Ancient history

French Revolution

The French Revolution , which took place in 1789, was the event that, according to some authors, inaugurated the so-called Contemporary Age . The historians of the 19th century, who made the dividing line in History, attributed to this event the character of a divider mark between the Modern and Contemporary Ages , due to the political radicalization that characterized it.

To understand the French Revolution it is necessary to know a little about the economic and social situation of France in the 18th century.

Also read: English Revolution – the first of the great bourgeois revolutions

Historical Background to the French Revolution

Until the 18th century, France was a state in which followed the model of monarchical absolutism . The then French king, Louis XVI, personified the State, bringing together the legislative, executive and judicial powers in his person. The French then were not citizens of a Constitutional Democratic State, as is common throughout the western world today, but they were subjects of the king.

Within the framework of the Absolutist State, there were three different states that the population fell into:

  • First State :was represented by the bishops of the High Clergy;

  • Second State :had as representatives the nobility, or the French aristocracy - who performed military functions (nobility of sword ) or legal functions (nobility in robes );

  • Third State :in turn, it was represented by the bourgeoisie, which was divided between members of the Lower Clergy, merchants, bankers, businessmen, the sans-cullotes (“without shorts”), urban workers and peasants, totaling about 97% of the population.

During the second half of the 18th century, France was involved in numerous wars , such as the Seven Years' War (1756-1763), against England, and the aid given to the United States in the War of Independence (1776). At the same time, the French absolutist Court, which had a high cost of living, was financed by the State, which, in turn, was already spending its budget on the bureaucracy that kept it running.

Add to this atmosphere two crises that France would have to face:

1) a crisis in the countryside , due to the bad harvests of the 1770s and 1780s, which generated 62% inflation; and

2) a financial crisis , derived from the public debt that was accumulating, mainly due to the lack of economic modernization – mainly the lack of investment in the industrial sector.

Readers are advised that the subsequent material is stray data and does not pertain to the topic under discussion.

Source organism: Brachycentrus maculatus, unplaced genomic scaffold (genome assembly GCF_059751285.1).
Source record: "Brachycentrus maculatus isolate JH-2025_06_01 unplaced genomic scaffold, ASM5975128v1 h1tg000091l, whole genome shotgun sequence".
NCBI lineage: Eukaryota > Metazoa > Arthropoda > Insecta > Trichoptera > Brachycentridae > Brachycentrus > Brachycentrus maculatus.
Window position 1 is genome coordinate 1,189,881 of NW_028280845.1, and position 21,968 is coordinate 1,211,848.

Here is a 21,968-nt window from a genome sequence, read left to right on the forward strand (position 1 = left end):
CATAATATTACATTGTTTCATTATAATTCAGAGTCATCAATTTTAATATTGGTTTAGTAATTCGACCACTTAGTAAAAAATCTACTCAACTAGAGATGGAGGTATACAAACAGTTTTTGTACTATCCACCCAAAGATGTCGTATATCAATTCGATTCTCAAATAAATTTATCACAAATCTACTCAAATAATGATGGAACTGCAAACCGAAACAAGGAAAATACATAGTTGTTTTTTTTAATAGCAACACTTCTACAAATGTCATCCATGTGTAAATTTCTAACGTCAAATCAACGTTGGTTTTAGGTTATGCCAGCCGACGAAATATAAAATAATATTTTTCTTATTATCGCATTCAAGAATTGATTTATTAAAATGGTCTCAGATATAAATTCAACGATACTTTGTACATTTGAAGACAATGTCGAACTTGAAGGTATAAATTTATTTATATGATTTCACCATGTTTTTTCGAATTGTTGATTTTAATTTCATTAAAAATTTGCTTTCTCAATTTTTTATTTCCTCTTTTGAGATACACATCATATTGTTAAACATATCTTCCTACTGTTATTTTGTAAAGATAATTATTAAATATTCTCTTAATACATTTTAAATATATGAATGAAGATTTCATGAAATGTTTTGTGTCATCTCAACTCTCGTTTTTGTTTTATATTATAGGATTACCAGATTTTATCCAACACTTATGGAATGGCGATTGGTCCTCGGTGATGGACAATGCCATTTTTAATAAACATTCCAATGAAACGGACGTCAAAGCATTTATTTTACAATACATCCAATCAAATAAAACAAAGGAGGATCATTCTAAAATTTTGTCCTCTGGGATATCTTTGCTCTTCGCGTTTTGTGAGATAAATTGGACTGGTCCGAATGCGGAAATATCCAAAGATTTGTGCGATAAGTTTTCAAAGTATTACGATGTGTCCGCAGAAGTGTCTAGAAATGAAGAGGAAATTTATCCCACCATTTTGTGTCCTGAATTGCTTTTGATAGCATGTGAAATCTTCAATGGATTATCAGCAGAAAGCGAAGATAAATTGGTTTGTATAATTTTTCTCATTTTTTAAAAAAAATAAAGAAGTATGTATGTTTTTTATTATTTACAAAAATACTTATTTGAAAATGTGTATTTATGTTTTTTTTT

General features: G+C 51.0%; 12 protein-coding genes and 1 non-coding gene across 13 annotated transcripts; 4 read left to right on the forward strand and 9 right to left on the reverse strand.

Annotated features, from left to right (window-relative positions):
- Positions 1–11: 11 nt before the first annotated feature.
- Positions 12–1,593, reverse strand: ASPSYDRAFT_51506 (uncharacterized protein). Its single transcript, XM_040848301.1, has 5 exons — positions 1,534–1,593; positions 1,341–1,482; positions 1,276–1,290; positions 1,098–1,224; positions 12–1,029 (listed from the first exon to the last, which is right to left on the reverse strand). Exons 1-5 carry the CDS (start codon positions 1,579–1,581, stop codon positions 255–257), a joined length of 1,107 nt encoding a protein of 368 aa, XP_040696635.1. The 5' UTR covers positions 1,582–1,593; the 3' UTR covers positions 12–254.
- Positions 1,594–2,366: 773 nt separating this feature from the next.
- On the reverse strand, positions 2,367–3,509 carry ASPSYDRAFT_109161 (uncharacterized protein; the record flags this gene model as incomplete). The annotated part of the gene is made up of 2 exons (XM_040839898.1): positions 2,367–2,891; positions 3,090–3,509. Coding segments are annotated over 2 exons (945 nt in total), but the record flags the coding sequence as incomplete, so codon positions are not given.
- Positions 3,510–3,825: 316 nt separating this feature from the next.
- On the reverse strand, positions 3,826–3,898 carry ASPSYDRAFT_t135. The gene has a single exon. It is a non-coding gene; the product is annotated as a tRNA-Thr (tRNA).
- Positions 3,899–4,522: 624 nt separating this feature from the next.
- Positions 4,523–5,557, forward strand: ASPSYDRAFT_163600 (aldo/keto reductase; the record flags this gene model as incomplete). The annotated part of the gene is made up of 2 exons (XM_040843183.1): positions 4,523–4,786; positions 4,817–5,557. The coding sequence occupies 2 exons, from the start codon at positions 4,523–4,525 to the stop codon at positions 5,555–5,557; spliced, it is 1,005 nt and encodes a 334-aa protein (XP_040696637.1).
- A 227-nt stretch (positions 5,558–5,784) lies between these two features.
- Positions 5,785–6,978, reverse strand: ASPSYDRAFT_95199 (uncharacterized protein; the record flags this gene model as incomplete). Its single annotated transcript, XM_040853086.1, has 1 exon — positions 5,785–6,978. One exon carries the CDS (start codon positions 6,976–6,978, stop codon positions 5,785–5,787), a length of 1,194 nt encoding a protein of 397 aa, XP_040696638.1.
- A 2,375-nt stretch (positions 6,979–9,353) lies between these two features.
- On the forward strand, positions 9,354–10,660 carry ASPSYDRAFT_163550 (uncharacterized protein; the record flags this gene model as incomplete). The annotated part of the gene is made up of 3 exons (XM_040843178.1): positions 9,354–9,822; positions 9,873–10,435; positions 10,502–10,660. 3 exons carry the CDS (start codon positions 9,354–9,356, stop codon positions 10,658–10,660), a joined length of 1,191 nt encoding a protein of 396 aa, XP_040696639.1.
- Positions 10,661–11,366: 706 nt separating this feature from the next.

The members of the Third Estate (many of them influenced by Enlightenment thinking and the pamphlets that propagated the ideas of liberty and equality, disseminated among the population) became the most affected by the crisis.

Causes of the French Revolution

In the late 1780s, the bourgeoisie, urban workers and peasants began to demand a response from the King and Court to the crisis that affected them, as well as they began to demand rights broader and greater representation within the French political structure.

In July 1788, there was the convocation of the States General , that is, a meeting for deliberation on matters related to the political situation in France. In this call, the conflict between the interests of the Third Estate and those of the nobility and high clergy, who supported the king, intensified.

The king then established the Assembly of the Estates General on May 5, 1789, with the aim of deciding by vote the course of the country . However, the votes were for State representation. Therefore, the result would always be two votes against one, that is:First and Second States against the Third. A fact that aroused the indignation of bourgeois and workers.

The bourgeoisie, which led the Third Estate, proposed on June 10 a National Assembly , that is, an assembly to formulate a new Constitution for France. This proposal was not answered by the king, the nobility and the high clergy. On June 17, bourgeois, workers and other members of the Third Estate declared themselves in a meeting for the formulation of a Constitution, even without the response of the First and Second States. At the same time, a popular uprising began in Paris and another among the peasants . The Revolution has begun .